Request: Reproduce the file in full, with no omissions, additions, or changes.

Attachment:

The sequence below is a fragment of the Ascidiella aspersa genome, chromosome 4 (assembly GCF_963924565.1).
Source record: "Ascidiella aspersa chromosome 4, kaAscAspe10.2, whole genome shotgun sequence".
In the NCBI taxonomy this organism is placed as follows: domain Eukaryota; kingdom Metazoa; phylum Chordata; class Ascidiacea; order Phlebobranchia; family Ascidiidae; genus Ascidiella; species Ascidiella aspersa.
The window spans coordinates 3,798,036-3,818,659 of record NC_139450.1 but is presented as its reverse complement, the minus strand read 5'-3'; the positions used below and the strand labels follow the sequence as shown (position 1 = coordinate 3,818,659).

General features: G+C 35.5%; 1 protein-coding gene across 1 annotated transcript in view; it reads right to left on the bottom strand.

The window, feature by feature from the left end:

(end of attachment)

The sequence below is a fragment of the Ascidiella aspersa genome, chromosome 4 (assembly GCF_963924565.1).
Source record: "Ascidiella aspersa chromosome 4, kaAscAspe10.2, whole genome shotgun sequence".
In the NCBI taxonomy this organism is placed as follows: domain Eukaryota; kingdom Metazoa; phylum Chordata; class Ascidiacea; order Phlebobranchia; family Ascidiidae; genus Ascidiella; species Ascidiella aspersa.
The window spans coordinates 3,798,036-3,818,659 of record NC_139450.1 but is presented as its reverse complement, the minus strand read 5'-3'; the positions used below and the strand labels follow the sequence as shown (position 1 = coordinate 3,818,659).

General features: G+C 35.5%; 1 protein-coding gene across 1 annotated transcript in view; it reads right to left on the bottom strand.

The window, feature by feature from the left end: